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In a 1989 paper by Cybenko, he defines a discriminatory function as follows:

For a fixed $n \in \mathbb{Z}^+$, let $I_n = [0,1]^n$. A function $\sigma : \mathbb{R} \to \mathbb{R}$ is said to be discriminatory if the only signed regular Borel measure $\mu$ that satisfies $\int_{I_n} \sigma (y^T x + \theta ) d \mu (x)= 0$ for all $y^T \in \mathbb{R}^n$ and $\theta \in \mathbb{R}$ is $\mu = 0$.

I'm interested in finding examples of non-discriminatory functions. Naturally, a function that is almost everywhere zero with respect to the $d$-dimensional Lebesgue measure is non-discriminatory, but this example is fairly trivial. Are there non-trivial examples of non-discriminatory functions?

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1 Answer 1

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If $\sigma$ is a polynomial, then it is not discriminatory.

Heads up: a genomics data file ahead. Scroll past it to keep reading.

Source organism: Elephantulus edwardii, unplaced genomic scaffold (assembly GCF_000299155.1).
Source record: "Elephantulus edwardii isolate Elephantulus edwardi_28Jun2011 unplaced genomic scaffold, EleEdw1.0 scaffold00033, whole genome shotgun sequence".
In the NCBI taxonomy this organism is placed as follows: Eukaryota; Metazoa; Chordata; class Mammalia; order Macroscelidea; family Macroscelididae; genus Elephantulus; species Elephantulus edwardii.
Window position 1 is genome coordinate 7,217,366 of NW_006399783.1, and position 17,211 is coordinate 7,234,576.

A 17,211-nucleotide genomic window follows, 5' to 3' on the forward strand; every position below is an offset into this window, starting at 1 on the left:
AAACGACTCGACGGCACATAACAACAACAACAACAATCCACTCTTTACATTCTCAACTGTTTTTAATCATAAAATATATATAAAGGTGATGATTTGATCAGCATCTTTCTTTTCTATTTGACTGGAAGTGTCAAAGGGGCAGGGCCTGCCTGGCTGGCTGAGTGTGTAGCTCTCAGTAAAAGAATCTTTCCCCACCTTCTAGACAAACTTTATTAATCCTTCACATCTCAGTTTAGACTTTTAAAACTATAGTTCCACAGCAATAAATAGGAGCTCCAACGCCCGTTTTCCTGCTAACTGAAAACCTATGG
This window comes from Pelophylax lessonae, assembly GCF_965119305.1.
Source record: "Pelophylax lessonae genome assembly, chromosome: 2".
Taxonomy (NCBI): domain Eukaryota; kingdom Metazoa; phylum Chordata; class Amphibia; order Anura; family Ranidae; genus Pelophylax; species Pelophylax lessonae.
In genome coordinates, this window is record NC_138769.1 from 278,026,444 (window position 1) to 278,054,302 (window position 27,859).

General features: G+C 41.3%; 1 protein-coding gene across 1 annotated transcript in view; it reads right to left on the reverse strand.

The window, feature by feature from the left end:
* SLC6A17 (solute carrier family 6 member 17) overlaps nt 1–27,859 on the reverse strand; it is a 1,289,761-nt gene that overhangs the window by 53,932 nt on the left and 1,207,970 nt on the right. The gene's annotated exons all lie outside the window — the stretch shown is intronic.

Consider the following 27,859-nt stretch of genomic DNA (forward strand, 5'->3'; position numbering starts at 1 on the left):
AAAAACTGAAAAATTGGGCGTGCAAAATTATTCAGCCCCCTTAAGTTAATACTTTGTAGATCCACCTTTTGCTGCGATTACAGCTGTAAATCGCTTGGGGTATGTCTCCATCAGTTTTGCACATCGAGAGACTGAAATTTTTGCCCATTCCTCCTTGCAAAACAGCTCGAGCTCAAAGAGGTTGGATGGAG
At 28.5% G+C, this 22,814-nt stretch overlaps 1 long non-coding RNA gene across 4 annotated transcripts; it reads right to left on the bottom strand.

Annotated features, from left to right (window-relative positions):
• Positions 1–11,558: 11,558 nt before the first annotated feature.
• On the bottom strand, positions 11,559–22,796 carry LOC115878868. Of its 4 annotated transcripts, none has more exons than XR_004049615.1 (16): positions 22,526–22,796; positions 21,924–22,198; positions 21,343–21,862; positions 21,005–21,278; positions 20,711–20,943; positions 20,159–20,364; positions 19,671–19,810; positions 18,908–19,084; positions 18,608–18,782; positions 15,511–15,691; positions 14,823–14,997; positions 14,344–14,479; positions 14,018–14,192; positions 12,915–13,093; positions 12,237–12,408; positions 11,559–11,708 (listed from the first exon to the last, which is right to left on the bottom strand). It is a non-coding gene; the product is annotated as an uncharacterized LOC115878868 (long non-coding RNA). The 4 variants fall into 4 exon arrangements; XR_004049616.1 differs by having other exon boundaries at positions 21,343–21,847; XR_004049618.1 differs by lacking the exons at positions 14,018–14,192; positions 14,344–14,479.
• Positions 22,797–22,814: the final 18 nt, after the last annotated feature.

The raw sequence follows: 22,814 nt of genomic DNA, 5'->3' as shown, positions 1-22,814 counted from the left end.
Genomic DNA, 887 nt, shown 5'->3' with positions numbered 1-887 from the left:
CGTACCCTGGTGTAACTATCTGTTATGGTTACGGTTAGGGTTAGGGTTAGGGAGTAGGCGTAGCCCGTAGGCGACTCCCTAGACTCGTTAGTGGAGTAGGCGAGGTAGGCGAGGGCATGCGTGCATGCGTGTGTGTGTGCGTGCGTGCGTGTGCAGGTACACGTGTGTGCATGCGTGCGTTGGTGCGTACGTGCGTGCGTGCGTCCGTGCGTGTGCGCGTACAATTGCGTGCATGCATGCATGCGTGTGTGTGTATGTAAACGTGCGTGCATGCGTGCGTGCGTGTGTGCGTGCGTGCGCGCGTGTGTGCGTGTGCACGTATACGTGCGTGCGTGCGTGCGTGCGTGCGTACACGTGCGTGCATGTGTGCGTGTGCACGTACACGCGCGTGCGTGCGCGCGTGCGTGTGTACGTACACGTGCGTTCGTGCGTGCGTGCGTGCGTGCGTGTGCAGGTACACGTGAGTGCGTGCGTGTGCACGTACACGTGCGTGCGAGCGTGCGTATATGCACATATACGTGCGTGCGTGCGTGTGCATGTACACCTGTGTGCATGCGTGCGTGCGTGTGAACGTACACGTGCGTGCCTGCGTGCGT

Assume that $\sigma$ is a polynomial of degree $m$ and $f$ be a function with $m+1$ vanishing moments (i.e., its inner product with polynomials of degree $m$ vanishes). Further assume that $f$ is supported in $[0,1]$. Then, setting $\mu = f d\lambda$, where $\lambda$ is the Lebesgue measure on $\mathbb R$ yields that for all $y, \theta \in \mathbb R$ $$ \int_{[0,1]} \sigma(y x +\theta) d \mu = \int_{\mathbb R} \sigma(y x +\theta) f d \lambda = 0, $$ since $x \mapsto \sigma(y x +\theta)$ is a polynomial of degree at most $m$.

Hence, to complete the example, we only need to convince ourselves that functions $f$ with $m+1$ vanishing moments exist that are also supported in $[0,1]$. If you accept that this is possible then there is no need to read further. Otherwise, I give a construction below.

Take any non-zero, smooth function $g$ supported in $(0,1/2)$. Then $h(x) := g(x) - g(x-1/2)$ is supported in $(0,1)$ and we have that $$ \int_{\mathbb R}h(x) dx = 0. $$ This implies that $h$ has one vanishing moment. Now the $m$'th derivative of $h$, which we denote by $h^{(m)}$, satisfies $$ \int_{\mathbb R}h^{(m)}(x) x^{m} dx = (-1)^m \int_{\mathbb R}h(x) dx = 0, $$ by partial integration. You can proceed similarly for all monomials of order less than $m$. This shows that $h^{(m)}$ has $m+1$-vanishing moments.

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